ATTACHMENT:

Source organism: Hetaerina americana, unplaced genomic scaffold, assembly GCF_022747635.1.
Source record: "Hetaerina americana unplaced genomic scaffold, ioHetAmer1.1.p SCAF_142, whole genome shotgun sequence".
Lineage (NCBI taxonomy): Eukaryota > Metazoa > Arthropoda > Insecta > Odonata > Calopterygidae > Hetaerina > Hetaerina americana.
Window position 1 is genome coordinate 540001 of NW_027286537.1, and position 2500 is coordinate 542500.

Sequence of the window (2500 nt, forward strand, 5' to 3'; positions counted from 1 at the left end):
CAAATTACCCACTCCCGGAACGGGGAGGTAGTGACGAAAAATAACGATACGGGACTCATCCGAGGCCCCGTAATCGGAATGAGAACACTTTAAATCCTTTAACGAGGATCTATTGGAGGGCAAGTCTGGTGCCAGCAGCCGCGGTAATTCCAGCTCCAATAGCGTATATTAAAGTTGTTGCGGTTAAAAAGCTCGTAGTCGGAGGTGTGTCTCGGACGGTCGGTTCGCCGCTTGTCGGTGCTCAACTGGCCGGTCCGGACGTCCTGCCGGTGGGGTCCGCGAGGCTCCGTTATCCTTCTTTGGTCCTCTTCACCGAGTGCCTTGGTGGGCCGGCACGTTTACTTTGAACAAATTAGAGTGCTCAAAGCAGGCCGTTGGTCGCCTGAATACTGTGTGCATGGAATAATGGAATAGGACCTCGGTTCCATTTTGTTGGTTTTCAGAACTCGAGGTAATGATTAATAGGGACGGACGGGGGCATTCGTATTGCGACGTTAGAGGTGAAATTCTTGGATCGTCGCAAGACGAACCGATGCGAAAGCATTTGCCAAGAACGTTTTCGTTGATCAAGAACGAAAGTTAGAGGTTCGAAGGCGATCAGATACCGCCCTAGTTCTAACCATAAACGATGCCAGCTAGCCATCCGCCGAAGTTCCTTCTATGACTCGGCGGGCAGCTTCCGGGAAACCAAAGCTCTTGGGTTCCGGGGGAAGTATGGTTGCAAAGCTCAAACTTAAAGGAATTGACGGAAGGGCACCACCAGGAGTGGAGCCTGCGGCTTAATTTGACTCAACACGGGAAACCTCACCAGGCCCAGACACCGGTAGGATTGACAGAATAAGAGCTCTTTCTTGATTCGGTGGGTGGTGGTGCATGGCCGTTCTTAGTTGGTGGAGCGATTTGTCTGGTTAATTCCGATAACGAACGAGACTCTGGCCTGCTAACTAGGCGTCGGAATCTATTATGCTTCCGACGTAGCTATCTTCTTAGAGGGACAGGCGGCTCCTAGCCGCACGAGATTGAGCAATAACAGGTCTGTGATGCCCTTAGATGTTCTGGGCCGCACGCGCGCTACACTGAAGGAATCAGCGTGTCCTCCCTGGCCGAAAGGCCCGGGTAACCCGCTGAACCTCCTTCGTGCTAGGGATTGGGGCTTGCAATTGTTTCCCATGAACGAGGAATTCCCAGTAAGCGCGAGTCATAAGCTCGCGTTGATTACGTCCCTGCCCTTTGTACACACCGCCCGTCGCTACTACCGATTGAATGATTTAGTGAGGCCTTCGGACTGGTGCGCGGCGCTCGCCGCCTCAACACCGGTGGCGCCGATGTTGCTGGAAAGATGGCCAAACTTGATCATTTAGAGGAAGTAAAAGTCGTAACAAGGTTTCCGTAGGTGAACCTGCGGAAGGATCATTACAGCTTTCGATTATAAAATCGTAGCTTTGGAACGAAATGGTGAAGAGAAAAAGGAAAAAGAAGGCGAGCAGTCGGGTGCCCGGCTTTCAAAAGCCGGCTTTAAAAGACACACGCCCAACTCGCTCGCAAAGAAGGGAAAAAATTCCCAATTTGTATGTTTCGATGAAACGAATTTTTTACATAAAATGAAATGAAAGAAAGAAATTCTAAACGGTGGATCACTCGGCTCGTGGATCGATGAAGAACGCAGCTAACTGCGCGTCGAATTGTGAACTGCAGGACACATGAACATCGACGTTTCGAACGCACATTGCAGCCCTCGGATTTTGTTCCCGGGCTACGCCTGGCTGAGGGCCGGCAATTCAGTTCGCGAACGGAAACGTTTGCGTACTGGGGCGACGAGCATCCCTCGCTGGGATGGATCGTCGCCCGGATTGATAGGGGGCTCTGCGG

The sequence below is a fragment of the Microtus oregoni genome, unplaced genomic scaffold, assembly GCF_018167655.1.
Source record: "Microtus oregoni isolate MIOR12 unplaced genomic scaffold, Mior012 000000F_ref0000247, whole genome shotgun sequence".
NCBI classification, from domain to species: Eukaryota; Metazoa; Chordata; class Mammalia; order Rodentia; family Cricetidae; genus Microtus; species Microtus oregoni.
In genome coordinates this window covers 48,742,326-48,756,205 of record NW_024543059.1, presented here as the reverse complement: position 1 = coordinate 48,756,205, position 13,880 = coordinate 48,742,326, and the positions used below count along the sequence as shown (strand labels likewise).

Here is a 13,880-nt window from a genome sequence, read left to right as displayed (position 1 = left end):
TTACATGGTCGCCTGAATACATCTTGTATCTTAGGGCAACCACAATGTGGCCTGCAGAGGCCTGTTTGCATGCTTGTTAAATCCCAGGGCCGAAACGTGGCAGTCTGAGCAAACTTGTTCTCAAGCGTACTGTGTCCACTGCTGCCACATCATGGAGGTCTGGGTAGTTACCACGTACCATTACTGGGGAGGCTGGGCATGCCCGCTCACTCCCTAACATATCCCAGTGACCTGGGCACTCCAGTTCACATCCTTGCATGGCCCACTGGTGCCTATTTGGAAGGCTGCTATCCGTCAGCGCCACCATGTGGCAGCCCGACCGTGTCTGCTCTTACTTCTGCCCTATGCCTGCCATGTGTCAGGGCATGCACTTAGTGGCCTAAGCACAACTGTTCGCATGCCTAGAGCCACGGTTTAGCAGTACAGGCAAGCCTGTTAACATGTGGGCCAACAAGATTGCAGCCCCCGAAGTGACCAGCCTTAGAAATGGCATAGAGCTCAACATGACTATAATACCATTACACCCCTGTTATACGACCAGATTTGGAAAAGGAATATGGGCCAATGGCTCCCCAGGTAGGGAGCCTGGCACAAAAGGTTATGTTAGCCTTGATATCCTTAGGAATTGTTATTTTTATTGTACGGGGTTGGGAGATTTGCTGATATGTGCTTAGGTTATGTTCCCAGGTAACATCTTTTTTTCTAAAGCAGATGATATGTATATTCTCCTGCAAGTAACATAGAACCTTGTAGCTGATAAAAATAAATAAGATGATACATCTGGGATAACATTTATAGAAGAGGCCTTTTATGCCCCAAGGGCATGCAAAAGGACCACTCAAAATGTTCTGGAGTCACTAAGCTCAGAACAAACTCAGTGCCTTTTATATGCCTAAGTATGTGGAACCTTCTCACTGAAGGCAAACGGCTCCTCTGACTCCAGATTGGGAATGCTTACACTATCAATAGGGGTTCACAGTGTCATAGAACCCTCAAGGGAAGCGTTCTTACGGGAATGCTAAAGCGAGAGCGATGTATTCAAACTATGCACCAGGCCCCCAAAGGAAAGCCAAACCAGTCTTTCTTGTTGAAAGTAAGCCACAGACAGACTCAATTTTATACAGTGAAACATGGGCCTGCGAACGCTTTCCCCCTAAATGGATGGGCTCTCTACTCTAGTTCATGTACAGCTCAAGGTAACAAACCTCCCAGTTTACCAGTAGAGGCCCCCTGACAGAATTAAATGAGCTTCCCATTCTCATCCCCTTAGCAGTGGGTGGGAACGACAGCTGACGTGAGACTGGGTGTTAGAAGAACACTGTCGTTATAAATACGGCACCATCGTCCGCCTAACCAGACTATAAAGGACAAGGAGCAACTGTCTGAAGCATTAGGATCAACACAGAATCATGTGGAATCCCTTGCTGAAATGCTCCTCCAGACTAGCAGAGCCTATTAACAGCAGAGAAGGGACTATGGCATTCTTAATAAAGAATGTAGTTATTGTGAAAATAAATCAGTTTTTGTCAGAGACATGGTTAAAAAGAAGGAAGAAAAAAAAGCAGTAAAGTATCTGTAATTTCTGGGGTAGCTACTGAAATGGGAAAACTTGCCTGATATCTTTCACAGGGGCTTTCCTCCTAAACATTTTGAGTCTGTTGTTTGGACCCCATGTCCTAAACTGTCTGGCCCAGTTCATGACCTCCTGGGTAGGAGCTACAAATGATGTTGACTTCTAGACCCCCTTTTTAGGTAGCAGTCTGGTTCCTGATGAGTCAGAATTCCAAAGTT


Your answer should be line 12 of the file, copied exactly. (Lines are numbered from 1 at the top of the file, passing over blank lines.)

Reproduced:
TTACATGGTCGCCTGAATACATCTTGTATCTTAGGGCAACCACAATGTGGCCTGCAGAGGCCTGTTTGCATGCTTGTTAAATCCCAGGGCCGAAACGTGGCAGTCTGAGCAAACTTGTTCTCAAGCGTACTGTGTCCACTGCTGCCACATCATGGAGGTCTGGGTAGTTACCACGTACCATTACTGGGGAGGCTGGGCATGCCCGCTCACTCCCTAACATATCCCAGTGACCTGGGCACTCCAGTTCACATCCTTGCATGGCCCACTGGTGCCTATTTGGAAGGCTGCTATCCGTCAGCGCCACCATGTGGCAGCCCGACCGTGTCTGCTCTTACTTCTGCCCTATGCCTGCCATGTGTCAGGGCATGCACTTAGTGGCCTAAGCACAACTGTTCGCATGCCTAGAGCCACGGTTTAGCAGTACAGGCAAGCCTGTTAACATGTGGGCCAACAAGATTGCAGCCCCCGAAGTGACCAGCCTTAGAAATGGCATAGAGCTCAACATGACTATAATACCATTACACCCCTGTTATACGACCAGATTTGGAAAAGGAATATGGGCCAATGGCTCCCCAGGTAGGGAGCCTGGCACAAAAGGTTATGTTAGCCTTGATATCCTTAGGAATTGTTATTTTTATTGTACGGGGTTGGGAGATTTGCTGATATGTGCTTAGGTTATGTTCCCAGGTAACATCTTTTTTTCTAAAGCAGATGATATGTATATTCTCCTGCAAGTAACATAGAACCTTGTAGCTGATAAAAATAAATAAGATGATACATCTGGGATAACATTTATAGAAGAGGCCTTTTATGCCCCAAGGGCATGCAAAAGGACCACTCAAAATGTTCTGGAGTCACTAAGCTCAGAACAAACTCAGTGCCTTTTATATGCCTAAGTATGTGGAACCTTCTCACTGAAGGCAAACGGCTCCTCTGACTCCAGATTGGGAATGCTTACACTATCAATAGGGGTTCACAGTGTCATAGAACCCTCAAGGGAAGCGTTCTTACGGGAATGCTAAAGCGAGAGCGATGTATTCAAACTATGCACCAGGCCCCCAAAGGAAAGCCAAACCAGTCTTTCTTGTTGAAAGTAAGCCACAGACAGACTCAATTTTATACAGTGAAACATGGGCCTGCGAACGCTTTCCCCCTAAATGGATGGGCTCTCTACTCTAGTTCATGTACAGCTCAAGGTAACAAACCTCCCAGTTTACCAGTAGAGGCCCCCTGACAGAATTAAATGAGCTTCCCATTCTCATCCCCTTAGCAGTGGGTGGGAACGACAGCTGACGTGAGACTGGGTGTTAGAAGAACACTGTCGTTATAAATACGGCACCATCGTCCGCCTAACCAGACTATAAAGGACAAGGAGCAACTGTCTGAAGCATTAGGATCAACACAGAATCATGTGGAATCCCTTGCTGAAATGCTCCTCCAGACTAGCAGAGCCTATTAACAGCAGAGAAGGGACTATGGCATTCTTAATAAAGAATGTAGTTATTGTGAAAATAAATCAGTTTTTGTCAGAGACATGGTTAAAAAGAAGGAAGAAAAAAAAGCAGTAAAGTATCTGTAATTTCTGGGGTAGCTACTGAAATGGGAAAACTTGCCTGATATCTTTCACAGGGGCTTTCCTCCTAAACATTTTGAGTCTGTTGTTTGGACCCCATGTCCTAAACTGTCTGGCCCAGTTCATGACCTCCTGGGTAGGAGCTACAAATGATGTTGACTTCTAGACCCCCTTTTTAGGTAGCAGTCTGGTTCCTGATGAGTCAGAATTCCAAAGTT